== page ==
Page last updated at 22:20 GMT, Wednesday, 27 May 2009 23:20 UK

Pakistan business fighting on all fronts

By James Melik
Business reporter, BBC World Service

Refugees leaving the Swat Valley
People have been forced to leave their homes and livelihoods behind

Not so long ago Pakistan was being described as one of the booming Asian Tigers, but now its economy more resembles a whimpering pussycat.

As the government continues its military campaign in the Swat valley in the north, hundreds of thousands of men, women and children have fled the fighting, losing their homes and livelihoods.

The turmoil has had serious effects on business and the wider economy.

Pakistan is suffering from falling foreign investment, a weakened currency, a badly bruised stock market, and economic growth that is predicted to be half what it was last year.

The country was forced to turn to the International Monetary Fund (IMF) for a $7.6bn (£5.2bn) rescue package towards the end of 2008.

But the money came with strings - unpopular austerity measures including higher interest rates to tackle inflation.

Taliban censorship

Until a few months ago Raymat Khan ran a business selling televisions, videos and DVD players in the embattled Swat Valley.

He closed his business when the Taliban arrived and destroyed his television sets and DVD players and told him he could not sell such items any longer.

"The Taliban said that watching television is prohibited in Islam," he says.

"Because of the military action, all businesses have been forced to leave the area," he laments.

Even larger companies such as Allied Power, which supplies generators, fibre-optic cables and mobile phone masts to areas of the North West Frontier Province and to Afghanistan, has had its problems.

The IMF's action, added to the inflation in Pakistan, has actually played havoc with business
Babar Ayaz, Business Recorder

Its chief executive Sikandar Shah says the kidnapping of business people had been a major issue.

"People do not feel secure and many have moved to Islamabad, Lahore or Karachi, while many have moved abroad," he explains.

Interest woes

Mr Shah also bemoans the fact that interest rates have risen so high, which effectively means businesses cannot avail themselves of the credit facilities on offer.

It is not just military action that is having a destructive effect on Pakistan's economy however.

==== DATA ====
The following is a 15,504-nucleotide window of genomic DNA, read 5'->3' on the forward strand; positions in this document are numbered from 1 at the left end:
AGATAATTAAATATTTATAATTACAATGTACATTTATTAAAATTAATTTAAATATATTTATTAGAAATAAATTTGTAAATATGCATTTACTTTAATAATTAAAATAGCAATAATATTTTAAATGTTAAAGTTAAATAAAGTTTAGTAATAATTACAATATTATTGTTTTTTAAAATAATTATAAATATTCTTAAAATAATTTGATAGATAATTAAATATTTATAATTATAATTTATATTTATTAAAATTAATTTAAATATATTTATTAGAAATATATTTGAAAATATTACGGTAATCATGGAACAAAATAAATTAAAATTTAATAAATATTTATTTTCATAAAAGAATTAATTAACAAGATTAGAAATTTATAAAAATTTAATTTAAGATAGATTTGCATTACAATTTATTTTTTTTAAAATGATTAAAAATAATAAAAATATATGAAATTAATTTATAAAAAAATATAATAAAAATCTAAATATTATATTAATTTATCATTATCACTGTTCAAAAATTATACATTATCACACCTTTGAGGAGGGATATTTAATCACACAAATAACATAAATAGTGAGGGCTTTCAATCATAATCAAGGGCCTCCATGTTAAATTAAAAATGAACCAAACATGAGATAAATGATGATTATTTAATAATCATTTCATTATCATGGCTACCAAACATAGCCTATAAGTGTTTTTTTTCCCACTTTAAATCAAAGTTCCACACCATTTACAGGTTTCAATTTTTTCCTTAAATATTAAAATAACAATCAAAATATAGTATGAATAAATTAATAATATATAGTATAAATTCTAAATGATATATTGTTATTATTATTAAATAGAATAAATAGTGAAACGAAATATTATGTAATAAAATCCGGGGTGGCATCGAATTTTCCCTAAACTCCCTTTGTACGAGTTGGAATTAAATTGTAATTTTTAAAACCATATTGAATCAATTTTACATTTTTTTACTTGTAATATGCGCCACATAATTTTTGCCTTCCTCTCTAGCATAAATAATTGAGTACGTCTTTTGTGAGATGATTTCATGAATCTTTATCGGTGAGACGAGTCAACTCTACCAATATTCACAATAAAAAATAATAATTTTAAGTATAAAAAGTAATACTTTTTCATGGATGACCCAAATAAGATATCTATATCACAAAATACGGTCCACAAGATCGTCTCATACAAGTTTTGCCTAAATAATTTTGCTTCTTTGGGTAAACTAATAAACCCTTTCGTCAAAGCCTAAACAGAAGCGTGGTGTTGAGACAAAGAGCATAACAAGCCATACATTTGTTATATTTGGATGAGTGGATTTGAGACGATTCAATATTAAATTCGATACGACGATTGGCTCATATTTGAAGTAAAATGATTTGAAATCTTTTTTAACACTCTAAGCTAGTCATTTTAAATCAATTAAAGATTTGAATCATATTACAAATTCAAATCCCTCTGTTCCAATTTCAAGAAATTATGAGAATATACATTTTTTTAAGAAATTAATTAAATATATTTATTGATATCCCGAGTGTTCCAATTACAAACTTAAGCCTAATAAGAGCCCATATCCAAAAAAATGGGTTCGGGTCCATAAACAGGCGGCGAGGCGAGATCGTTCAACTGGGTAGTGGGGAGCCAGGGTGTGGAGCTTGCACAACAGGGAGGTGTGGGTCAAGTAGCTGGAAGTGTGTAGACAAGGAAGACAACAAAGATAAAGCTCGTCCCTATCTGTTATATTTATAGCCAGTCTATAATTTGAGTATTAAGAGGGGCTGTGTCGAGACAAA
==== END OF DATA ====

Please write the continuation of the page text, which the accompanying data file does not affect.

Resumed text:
The International Monetary Fund gave Pakistan an emergency loan facility, on condition that the government tried to bring down raging inflation which peaked at 25% per cent in the summer of 2008, by raising interest rates and taxes - which has been putting the squeeze on business..

Babar Ayaz of the Business Recorder in Karachi says the global economic crisis is a secondary factor for most small businesses.

"I think they are more affected by the militant insurgency and the law and order situation than the international situation," he says.

He also believes the financial sector in Pakistan has been affected because the economy has been hit and, as a result, people have started defaulting on their loans.

Furthermore, he argues, the IMF has imposed a completely a different formula for Pakistan than what is being adopted around the world.

In most countries, inflation rates have fallen whereas in Pakistan costs have been forced up.

Refugee camp in Pakistan
Displaced people will have to be rehoused and their lives rebuilt

"The IMF's action, which added to the inflation in Pakistan, has actually played havoc with business," he says.

Although the IMF has pumped a lot of money into the economy, it has not produced the expected results because the government is spending more in the fight against terrorism.

"At the same time we have been hit by an electricity crisis and our international exports have gone down," Mr Ayaz says.

Many people believe that if the Taliban was curbed or defeated, the outlook for Pakistan and its economy would improve. But there is no sign of an early resolution of that conflict.



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